Fig. 3

Subgroup analysis on time trend of medical expenditures for esophageal cancer diagnosis and treatment per patient in China, 2002–2011. a Time trend of medical expenditures stratified by region in China; b time trend of medical expenditures stratified by hospital type; c time trend of medical expenditures stratified by hospital level; d time trend of medical expenditures stratified by number of clinical visits per patient; e time trend of medical expenditures stratified by age group; f time trend of medical expenditures stratified by pathologic type; g time trend of medical expenditures stratified by clinical stage; h time trend of medical expenditures stratified by therapy type

The proportional breakdown of medical expenditures

Within the overall average expenditure, drug fee accounted for the largest proportion (45.02%, and never less than 40% since year 2003), followed by non-surgical treatment (19.25%), surgery (10.10%), inspection (5.69%), laboratory test (3.57%), and beds (2.94%). The registration fee accounted for the smallest proportion (0.70%). The proportion of drug fee significantly increased from 39.69% in 2002 to 44.00% in 2011, and reached the highest at 46.84% in 2004. In contrast, the proportion of surgery fee dramatically decreased from 19.47% in 2002 to 7.12% in 2011 (Fig. 4).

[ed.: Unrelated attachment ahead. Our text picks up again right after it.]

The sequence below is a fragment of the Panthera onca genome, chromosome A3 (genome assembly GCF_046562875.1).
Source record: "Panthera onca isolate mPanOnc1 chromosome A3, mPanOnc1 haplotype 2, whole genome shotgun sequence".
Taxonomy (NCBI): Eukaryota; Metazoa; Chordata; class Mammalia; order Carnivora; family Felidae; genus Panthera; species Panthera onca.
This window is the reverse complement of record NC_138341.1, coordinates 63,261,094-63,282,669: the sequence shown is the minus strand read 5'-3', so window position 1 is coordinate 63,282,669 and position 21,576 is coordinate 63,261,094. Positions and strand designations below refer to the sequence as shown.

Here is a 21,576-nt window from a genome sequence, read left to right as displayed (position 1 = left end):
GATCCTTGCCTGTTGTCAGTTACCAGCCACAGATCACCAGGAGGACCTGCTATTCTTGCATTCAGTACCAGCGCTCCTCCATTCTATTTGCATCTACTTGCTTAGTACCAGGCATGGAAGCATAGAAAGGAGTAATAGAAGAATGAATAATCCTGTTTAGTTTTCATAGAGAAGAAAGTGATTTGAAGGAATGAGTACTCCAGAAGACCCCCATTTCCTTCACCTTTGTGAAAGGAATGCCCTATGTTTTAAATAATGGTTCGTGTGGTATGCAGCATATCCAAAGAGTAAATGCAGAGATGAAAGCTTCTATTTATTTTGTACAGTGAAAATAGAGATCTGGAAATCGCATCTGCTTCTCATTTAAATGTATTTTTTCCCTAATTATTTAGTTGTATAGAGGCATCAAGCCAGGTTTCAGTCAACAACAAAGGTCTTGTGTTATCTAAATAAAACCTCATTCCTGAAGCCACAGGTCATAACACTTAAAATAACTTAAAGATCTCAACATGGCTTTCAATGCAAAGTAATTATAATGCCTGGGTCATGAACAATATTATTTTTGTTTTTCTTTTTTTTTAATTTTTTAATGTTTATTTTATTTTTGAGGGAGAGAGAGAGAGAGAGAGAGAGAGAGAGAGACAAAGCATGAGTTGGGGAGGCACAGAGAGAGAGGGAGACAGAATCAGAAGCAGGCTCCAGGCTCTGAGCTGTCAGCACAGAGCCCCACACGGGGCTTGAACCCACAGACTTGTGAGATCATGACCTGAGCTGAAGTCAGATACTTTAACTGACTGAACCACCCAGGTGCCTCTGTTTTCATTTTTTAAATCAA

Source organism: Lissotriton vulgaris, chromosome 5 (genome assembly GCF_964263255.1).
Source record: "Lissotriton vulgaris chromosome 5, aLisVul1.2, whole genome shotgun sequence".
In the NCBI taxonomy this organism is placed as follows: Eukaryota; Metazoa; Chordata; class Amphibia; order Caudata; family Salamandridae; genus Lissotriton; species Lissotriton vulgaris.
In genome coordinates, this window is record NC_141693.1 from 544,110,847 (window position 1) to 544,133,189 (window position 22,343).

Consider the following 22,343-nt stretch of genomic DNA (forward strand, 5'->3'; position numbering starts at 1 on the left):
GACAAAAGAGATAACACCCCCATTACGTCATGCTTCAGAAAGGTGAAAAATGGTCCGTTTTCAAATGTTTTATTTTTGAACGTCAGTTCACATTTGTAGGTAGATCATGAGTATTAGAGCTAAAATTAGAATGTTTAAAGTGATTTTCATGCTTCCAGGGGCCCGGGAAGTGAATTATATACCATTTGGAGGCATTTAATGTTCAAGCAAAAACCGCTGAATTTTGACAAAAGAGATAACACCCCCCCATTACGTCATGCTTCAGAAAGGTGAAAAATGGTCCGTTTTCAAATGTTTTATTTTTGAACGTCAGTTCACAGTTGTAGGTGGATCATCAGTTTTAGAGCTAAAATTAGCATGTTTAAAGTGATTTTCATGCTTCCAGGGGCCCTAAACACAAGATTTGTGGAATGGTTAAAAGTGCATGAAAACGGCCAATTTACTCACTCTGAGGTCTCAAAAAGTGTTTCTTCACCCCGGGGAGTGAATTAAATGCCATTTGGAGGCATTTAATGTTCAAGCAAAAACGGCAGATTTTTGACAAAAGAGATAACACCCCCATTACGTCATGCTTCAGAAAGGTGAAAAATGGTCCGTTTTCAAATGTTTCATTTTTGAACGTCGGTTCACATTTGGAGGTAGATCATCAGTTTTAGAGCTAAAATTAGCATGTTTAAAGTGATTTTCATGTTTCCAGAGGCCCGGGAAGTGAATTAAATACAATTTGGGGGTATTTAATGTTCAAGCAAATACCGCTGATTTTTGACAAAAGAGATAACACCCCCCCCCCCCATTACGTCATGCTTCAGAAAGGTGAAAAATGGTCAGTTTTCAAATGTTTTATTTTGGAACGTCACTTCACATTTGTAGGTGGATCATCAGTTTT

Fig. 4

The proportional breakdown of medical expenditures for esophageal cancer diagnosis and treatment per patient. Others include the expenditures for oxygen, blood infusion, heating, and so on

Discussion

In the present study, we found that the overall average expenditure per patient for esophageal cancer increased by 6.27% per year from 2002 to 2011, with an estimate of 38,666 CNY (95% CI 38,178–39,155 CNY) during 2002–2011. Drugs accounted for the largest proportion of the overall expenditure per patient.